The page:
International Labour Law Now: Towards the Transnational Governance of Work
International labour law has historically reflected the normative forms of work of the 20th century in the Global North. As a result, much work in the Global South – self-employment, informal work, subsistence work, for example – has been badly served or ignored altogether. Transformations within the world of commerce, finance and production are now disturbing this architecture, eroding once-sharp distinctions between the labour markets of the North and South, generating new forms of precarious work, and heightening the role of new actors and institutions in labour market governance.
This paper suggests that the emerging regulatory landscape is best captured now in terms of the ‘transnational governance of work’. The landscape is at once multi-leveled, fragmented and conflicted: contending narratives and agendas advanced by a diverse cast of transnational private actors and organizations now play critical roles in establishing workplace norms and practices, simultaneously creating bases for competing rights claims by other market actors. Canvassing recent decisions and labour market governance project, the paper illustrates how workers’ rights are shaped by the character of the regimes in which they are adjudicated and complexly intermingled with ideas and decisions concerning economic and social governance.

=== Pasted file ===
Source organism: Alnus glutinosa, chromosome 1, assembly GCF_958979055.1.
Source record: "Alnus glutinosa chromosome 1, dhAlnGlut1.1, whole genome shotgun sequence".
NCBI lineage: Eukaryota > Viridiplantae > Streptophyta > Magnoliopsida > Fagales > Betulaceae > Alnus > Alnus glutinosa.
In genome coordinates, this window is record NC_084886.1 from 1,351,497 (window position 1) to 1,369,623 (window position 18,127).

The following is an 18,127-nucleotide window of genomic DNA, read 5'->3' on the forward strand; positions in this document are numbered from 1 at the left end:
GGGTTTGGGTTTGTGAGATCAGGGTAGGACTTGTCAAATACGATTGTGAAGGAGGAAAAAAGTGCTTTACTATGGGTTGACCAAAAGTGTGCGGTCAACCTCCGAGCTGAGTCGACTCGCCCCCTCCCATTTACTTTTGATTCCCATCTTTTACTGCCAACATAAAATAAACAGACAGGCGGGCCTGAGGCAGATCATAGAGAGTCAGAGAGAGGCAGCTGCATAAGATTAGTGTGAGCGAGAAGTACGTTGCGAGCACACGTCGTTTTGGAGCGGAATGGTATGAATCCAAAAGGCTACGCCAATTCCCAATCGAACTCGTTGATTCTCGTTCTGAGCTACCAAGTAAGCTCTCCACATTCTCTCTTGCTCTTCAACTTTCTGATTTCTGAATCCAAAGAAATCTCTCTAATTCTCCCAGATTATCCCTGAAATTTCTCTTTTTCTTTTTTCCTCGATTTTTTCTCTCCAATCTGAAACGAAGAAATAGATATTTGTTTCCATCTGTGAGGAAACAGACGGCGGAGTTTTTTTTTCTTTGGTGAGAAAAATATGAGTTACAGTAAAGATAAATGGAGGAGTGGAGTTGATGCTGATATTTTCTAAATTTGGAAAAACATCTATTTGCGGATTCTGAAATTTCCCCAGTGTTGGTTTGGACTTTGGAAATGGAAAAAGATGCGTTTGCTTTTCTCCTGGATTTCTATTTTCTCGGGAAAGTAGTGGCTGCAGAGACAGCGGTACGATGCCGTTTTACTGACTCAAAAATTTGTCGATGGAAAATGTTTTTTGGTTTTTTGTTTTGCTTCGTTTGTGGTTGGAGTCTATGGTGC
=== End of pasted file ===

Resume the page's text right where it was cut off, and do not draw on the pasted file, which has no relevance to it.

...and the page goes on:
Kerry Rittich is Professor of Law, Women and Gender Studies, and Public Policy and Governance at the University of Toronto. She writes in the areas of labour law, global governance, law and development, and gender and critical legal theory. A former Associate Dean at the Faculty of Law, she is a Senior Faculty member at the Harvard Institute of Global Law and Policy and has been a fellow at the European University Institute, the Mackenzie King Visiting Professor of Canadian Studies at Harvard University, Visiting Professor at the Watson Institute for International Studies at Brown University and Sciences Po Law School in Paris, and Professor and Academic Director of the Center for Transnational Legal Studies, London.
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